|Abstract or Summary
- Foundation species are important components of ecosystems because they provide habitat and ameliorate stressful conditions for residents. This thesis considers the role of surfgrasses (Phyllospadix spp.) as dynamic foundation species on the coast of Oregon in two studies. Chapter 2, which presents an observational survey of two Phyllospadix congeners, investigates the ways in which surfgrass morphology and observed oceanographic conditions influence associated macroinvertebrate communities throughout a calendar year. Chapter 3, which presents an experimental manipulation of the system, considers the ways in which macroinvertebrates and surfgrass interact.
Surfgrasses (Phyllospadix spp.) are ubiquitous foundation species on the coast of Oregon, USA, protecting resident invertebrates from waves and providing them access to sandy substrate in an otherwise rocky habitat. We investigated whether native congeneric species function similarly by comparing the two species' resident macroinvertebrates, plant morphology, and sediment accretion at three capes that vary in oceanographic conditions. The results showed that while the macroinvertebrate abundance was the same between surfgrass species, species richness, composition, and functional groups varied considerably. P. serrulatus also had fewer tillers, rhizomes, and lower biomass per given area but greater sediment accretion than its congener P. scouleri. There was a large difference in macroinvertebrate abundance among capes, with Cape Perpetua having 2.5-3 times more animals per given area than Cape Foulweather or Cape Blanco. Overall, we found that while the two co-occurring surfgrass congeners provided functionally different habitat for resident macroinvertebrate species, regional oceanographic processes (upwelling, productivity) were more influential in determining the overall abundance and productivity of these highly diverse animal communities.
The interaction between surfgrass (P. scouleri) and resident macroinvertebrates may be an example of mutual facilitation if surfgrass provides shelter and macroinvertebrate residents reciprocate with nutrient input. We hypothesized that this positive interaction could vary depending on oceanographic conditions. Sites with intermittent upwelling, low retention of upwelled waters, and high nutrient delivery to the intertidal are often dominated by macroalgae and seagrasses, while sessile invertebrates dominate intermittent upwelling sites with high water higher retention and relatively low nutrient delivery to the intertidal. We expected the positive influence of macroinvertebrates upon surfgrass to be strongest at a site with possible nutrient limitation stress. We used manipulative field experiments to examine the interaction between Phyllospadix and macroinvertebrate residents at sites known to differ in coastal oceanography. Treatments were applied in situ to vary presence/absence of residents and nutrient conditions. Results indicate that the community of macroinvertebrates varies greatly in both abundance and composition between the two sites (ca. three fold higher abundance at Strawberry Hill than at Fogarty Creek), but the amount Phyllospadix habitat available to macroinvertebrates does not vary between the two sites. This variation is therefore driven by something external to local habitat, and is likely related to regional oceanography. Furthermore, there is some evidence that macroinvertebrates do have some positive nutrient effect upon surfgrass productivity.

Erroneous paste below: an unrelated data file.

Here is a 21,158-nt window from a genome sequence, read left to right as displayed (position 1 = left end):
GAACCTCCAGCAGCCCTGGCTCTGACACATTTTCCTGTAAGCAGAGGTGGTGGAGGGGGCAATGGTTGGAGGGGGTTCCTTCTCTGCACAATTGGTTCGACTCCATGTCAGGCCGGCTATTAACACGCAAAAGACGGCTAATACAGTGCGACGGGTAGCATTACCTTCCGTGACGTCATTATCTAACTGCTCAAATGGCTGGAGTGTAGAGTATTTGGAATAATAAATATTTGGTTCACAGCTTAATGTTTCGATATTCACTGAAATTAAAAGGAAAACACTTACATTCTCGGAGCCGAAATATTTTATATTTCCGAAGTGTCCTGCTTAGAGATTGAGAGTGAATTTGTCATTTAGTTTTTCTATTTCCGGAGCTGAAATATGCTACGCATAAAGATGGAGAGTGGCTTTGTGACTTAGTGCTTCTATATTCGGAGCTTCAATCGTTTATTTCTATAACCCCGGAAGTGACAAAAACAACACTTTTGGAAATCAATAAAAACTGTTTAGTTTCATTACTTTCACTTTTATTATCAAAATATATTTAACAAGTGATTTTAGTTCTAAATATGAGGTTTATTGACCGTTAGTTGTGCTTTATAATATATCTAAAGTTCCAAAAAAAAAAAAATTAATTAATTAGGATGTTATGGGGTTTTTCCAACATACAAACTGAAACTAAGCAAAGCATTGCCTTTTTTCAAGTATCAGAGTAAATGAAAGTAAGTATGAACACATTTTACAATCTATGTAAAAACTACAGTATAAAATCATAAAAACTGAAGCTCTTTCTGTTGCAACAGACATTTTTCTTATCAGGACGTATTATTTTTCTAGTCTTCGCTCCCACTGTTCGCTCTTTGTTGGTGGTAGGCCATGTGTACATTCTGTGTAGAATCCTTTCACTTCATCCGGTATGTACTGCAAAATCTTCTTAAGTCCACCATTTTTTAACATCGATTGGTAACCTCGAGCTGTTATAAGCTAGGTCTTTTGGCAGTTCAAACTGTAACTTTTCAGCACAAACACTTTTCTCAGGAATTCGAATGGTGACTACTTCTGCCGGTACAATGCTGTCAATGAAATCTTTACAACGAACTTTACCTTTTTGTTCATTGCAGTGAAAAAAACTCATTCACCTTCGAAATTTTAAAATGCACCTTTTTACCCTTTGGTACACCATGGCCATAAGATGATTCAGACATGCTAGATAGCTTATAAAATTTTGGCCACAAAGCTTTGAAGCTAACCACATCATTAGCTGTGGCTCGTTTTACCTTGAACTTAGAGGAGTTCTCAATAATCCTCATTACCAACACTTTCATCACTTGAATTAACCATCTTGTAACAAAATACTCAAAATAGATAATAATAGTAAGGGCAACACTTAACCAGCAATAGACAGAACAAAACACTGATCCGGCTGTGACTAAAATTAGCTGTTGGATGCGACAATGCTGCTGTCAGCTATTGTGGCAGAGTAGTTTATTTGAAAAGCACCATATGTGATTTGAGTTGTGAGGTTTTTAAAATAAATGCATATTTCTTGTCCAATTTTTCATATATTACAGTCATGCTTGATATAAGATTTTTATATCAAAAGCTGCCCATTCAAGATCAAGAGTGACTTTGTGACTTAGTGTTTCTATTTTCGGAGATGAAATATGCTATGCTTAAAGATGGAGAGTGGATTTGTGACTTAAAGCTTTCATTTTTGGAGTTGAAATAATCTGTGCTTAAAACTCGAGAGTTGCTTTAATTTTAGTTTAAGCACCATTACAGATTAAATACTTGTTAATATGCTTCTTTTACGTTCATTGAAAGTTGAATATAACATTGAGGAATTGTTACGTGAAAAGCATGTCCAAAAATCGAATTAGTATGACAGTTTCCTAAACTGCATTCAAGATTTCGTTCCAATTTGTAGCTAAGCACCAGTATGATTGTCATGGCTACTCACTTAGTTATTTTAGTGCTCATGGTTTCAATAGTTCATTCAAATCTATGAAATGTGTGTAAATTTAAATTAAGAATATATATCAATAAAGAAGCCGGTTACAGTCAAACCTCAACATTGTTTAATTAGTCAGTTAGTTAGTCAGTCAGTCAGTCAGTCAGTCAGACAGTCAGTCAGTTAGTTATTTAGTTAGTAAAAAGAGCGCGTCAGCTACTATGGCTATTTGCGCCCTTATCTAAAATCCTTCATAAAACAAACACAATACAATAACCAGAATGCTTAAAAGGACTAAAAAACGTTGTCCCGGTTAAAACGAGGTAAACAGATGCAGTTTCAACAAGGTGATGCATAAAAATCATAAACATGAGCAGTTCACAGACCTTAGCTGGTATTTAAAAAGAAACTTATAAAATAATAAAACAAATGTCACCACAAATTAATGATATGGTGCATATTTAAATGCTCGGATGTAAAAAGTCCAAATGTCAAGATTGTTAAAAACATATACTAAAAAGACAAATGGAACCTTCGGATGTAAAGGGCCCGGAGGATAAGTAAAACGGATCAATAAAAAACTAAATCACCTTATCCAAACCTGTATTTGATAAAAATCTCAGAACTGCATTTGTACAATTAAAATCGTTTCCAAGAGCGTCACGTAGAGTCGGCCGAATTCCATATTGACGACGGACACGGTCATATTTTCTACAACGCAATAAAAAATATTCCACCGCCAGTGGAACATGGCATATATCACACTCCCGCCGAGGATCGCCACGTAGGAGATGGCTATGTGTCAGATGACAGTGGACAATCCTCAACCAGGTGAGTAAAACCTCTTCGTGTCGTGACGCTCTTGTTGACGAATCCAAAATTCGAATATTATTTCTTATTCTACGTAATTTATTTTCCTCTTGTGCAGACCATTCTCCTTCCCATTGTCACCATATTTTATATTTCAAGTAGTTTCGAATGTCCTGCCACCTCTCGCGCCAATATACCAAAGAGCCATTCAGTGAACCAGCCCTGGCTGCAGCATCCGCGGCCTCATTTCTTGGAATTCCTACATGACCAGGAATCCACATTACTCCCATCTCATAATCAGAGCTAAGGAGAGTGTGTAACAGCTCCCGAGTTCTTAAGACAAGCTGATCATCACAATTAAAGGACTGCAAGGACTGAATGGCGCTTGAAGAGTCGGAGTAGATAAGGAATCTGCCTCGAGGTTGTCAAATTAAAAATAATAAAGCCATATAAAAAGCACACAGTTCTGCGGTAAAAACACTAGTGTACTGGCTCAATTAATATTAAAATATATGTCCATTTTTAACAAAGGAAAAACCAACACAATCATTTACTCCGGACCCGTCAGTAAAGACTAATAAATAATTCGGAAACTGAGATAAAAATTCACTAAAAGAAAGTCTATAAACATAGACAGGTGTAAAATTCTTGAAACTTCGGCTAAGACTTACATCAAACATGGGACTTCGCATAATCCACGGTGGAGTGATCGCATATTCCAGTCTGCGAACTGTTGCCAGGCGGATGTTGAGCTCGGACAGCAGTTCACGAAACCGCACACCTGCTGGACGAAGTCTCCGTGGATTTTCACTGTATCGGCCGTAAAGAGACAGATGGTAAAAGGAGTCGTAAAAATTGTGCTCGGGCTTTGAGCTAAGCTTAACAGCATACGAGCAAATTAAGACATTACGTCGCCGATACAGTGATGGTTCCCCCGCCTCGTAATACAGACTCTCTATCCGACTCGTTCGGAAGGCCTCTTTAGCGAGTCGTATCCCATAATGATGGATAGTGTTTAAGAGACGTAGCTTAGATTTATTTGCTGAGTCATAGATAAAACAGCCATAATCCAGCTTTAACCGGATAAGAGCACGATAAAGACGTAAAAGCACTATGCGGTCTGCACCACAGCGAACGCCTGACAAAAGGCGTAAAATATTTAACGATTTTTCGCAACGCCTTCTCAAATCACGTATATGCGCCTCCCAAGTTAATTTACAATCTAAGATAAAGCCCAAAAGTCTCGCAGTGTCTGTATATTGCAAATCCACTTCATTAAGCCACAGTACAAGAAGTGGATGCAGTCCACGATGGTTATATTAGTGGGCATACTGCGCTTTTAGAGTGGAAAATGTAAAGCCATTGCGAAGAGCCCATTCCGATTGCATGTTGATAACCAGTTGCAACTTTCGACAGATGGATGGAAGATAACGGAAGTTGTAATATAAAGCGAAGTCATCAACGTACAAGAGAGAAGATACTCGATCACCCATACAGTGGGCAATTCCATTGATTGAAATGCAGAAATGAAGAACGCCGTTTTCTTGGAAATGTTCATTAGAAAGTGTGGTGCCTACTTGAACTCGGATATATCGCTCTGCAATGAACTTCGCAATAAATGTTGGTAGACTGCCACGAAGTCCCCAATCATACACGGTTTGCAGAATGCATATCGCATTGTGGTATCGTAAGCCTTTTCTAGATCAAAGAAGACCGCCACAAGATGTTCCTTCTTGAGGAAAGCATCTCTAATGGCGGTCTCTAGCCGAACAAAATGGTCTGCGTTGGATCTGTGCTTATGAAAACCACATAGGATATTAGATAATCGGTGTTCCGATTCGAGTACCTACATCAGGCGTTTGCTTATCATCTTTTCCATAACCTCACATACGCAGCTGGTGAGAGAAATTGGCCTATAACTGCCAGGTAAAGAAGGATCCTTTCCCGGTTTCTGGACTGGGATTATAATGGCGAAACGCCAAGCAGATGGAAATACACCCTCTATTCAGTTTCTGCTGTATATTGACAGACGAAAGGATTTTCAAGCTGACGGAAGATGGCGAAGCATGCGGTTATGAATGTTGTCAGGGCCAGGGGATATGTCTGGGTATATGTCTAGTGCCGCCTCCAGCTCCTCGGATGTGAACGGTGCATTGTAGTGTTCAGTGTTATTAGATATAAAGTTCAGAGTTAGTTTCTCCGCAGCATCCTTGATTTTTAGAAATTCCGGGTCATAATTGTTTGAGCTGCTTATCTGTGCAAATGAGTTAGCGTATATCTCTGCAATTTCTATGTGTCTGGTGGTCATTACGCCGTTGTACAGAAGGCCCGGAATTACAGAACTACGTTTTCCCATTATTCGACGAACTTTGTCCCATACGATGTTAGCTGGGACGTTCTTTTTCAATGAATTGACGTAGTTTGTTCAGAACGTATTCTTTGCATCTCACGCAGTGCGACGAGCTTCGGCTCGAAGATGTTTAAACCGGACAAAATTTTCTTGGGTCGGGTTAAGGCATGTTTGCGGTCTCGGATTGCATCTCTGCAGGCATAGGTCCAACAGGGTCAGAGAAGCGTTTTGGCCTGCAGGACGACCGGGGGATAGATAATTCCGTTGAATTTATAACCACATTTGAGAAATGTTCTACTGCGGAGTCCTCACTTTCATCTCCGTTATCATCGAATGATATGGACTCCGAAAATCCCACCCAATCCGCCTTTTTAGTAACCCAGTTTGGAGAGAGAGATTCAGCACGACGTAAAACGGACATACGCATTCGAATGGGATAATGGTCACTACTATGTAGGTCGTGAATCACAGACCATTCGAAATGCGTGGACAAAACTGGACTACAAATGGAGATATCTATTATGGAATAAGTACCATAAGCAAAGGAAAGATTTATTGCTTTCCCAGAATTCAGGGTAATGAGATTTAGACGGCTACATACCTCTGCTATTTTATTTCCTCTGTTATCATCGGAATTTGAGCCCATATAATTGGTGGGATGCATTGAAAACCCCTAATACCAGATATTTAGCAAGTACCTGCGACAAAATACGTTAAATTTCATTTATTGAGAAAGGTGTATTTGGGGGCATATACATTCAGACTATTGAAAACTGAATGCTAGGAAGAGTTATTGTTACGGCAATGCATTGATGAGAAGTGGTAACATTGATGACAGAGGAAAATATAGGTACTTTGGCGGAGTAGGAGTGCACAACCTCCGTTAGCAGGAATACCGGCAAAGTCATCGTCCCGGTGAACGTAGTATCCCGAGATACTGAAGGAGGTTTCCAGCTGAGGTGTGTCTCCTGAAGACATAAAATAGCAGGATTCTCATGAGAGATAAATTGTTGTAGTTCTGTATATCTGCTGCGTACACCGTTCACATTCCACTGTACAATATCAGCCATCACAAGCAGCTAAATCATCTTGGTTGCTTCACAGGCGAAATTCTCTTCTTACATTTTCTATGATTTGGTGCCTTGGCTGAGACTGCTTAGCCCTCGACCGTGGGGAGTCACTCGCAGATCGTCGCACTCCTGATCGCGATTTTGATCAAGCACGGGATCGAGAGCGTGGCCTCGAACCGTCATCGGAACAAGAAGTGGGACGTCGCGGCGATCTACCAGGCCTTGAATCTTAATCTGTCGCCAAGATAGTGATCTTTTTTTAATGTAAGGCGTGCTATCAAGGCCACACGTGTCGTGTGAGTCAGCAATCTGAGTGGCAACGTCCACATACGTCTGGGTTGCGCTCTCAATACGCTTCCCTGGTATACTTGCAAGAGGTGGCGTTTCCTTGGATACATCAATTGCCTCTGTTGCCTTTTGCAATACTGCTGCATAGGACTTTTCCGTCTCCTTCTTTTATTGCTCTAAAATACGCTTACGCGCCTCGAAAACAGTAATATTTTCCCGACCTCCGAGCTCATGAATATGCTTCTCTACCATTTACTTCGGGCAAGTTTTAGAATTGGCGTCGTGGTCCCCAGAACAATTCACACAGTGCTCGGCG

Together, these studies provide critical descriptive information about community structure associated with the Phyllospadix system on the Oregon coast. This work contributes to the ever-increasing body of literature suggesting importance of regional oceanography in structuring coastal communities.